Magnatone CEO apologizes for Trump assassination Facebook message

Donald Trump Assassination: Magnatone CEO Ted Kornblum Apologizes For ‘Insensitive’ Facebook Message

The founder and CEO of guitar amplifier maker Magnatone has apologized for a Facebook message about the potential assassination of President Donald Trump.

In his Facebook post yesterday, Ted Kornblum apparently wrote the following: “Rest easy people, it’ll take only 100 days till Trump gets a bullet in the head!”

Kornblum reportedly followed up that message by posting what appears to be an image of Travis Bickle, the political assassin portrayed by Robert De Niro in the iconic movie Taxi Driver next to Trump.

Emotions are still running high almost three months after Donald Trump’s victory in the 2016 presidential election, an outcome that most media organizations and political pollsters and pundits insisted never would happen. Some political observers maintain that, in general, the media echo chamber or groupthink that Trump rival Hillary Clinton was a lock for the presidency might be partially responsible for at least some of the post-election incivility by those on the left of the ideological spectrum.

Parenthetically, according to PJ Media, left-wing billionaire George Soros is bankrolling some of the current airport protests as well as legal challenges to Trump’s temporary travel ban executive order that affects seven Middle Eastern countries.

Ted Kornblum of Magnatone followed up his original Facebook message with the following apology.

“Earlier today a frivolous, insensitive political post went out on Facebook.vIt should not have. Magnatone is not a political organization, respects the beliefs and opinions of all people, and does business accordingly. I personally share these values of our brand. I sincerely regret this careless mistake, and apologize to anyone, anywhere, who may have been offended. I can assure you this will not happen again. Thank you.”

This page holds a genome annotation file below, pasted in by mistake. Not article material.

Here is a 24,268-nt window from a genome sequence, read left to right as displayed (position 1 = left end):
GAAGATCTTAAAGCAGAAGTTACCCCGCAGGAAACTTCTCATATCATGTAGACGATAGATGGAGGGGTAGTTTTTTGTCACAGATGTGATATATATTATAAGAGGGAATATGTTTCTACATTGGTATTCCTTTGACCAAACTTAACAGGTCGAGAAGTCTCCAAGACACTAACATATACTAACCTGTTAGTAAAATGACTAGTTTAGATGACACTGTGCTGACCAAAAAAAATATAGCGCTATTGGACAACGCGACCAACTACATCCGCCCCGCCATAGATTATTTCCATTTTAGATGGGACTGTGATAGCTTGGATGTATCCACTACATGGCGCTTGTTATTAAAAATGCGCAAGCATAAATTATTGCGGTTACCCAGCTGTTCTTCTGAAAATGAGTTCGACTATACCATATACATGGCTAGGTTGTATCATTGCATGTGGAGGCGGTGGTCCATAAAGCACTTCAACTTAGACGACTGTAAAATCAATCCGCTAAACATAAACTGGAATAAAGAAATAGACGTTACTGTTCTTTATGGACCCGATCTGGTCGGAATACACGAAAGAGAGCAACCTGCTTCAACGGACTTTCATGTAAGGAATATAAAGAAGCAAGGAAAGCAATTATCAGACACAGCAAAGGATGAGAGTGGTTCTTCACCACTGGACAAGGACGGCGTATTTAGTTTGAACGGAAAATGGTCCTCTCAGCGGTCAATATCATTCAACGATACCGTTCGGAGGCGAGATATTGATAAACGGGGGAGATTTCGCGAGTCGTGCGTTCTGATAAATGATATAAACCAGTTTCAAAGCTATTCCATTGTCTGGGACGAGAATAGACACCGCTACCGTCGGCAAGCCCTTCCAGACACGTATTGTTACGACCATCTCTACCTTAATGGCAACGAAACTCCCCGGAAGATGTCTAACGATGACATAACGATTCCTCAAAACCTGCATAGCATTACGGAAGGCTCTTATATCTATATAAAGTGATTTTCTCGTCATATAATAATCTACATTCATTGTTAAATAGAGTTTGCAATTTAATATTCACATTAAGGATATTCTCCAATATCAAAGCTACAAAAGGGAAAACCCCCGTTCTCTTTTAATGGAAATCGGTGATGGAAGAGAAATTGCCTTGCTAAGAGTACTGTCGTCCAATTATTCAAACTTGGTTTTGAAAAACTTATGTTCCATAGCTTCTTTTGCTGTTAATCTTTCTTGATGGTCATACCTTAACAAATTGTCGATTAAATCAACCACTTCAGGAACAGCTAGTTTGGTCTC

Note: The Magnatone Facebook page appears now to be offline

Unfortunately, the Facebook post is hardly the only example of social media speculation or threats of a Donald Trump assassination.

Shortly after the presidential election, for example, the CEO of tech firm PacketSled resigned his position after taking to Facebook to threaten to kill the then-president-elect with a sniper rifle. He quickly apologized for what he described as a “flawed joke.”

A Dallas high school teacher is currently under investigation by school district officials for apparently acting out a Donald Trump assassination with a water pistol in the classroom in a brief Instagram video on Inauguration Day. Officials have placed on administrative leave.

A Kentucky woman received a visit from the Secret Service after wondering on Twitter if someone would be “kind enough” to assassinate Trump.

A Florida man who tweeted out a video in which he threatened to kill President Trump was arrested by Miami Beach cops on January 17, TMZ reported.

The day before the inauguration, a Denver woman tweeted that someone should assassinate Trump “before tomorrow.” The woman subsequently told NBC Denver affiliate 9News that “I honestly meant for it to be a joke.”

Separately, pop diva Madonna had to walk back her comment at the Women’s March in Washington, D.C., a week ago Saturday when she referred to thoughts of blowing up the White House now that Donald Trump is the resident.

Madonna later clarified on Instagram that she is non-violent, was speaking metaphorically, and that her words were taken out of context, the Washington Post detailed. Madonna was one of a number of celebrities that spoke at the anti-Trump event.

During a recent TV discussion on German television, an editor of a left-leaning German newspaper supposedly alluded to “murder in the White House” as a way to put an end to the “Trump catastrophe,” according to Breitbart London. In a deleted tweet on January 27, a British journalist for the Times also apparently called for Trump’s assassination, Breitbart added.

[Featured Image by mansong suttakarn/Shutterstock]

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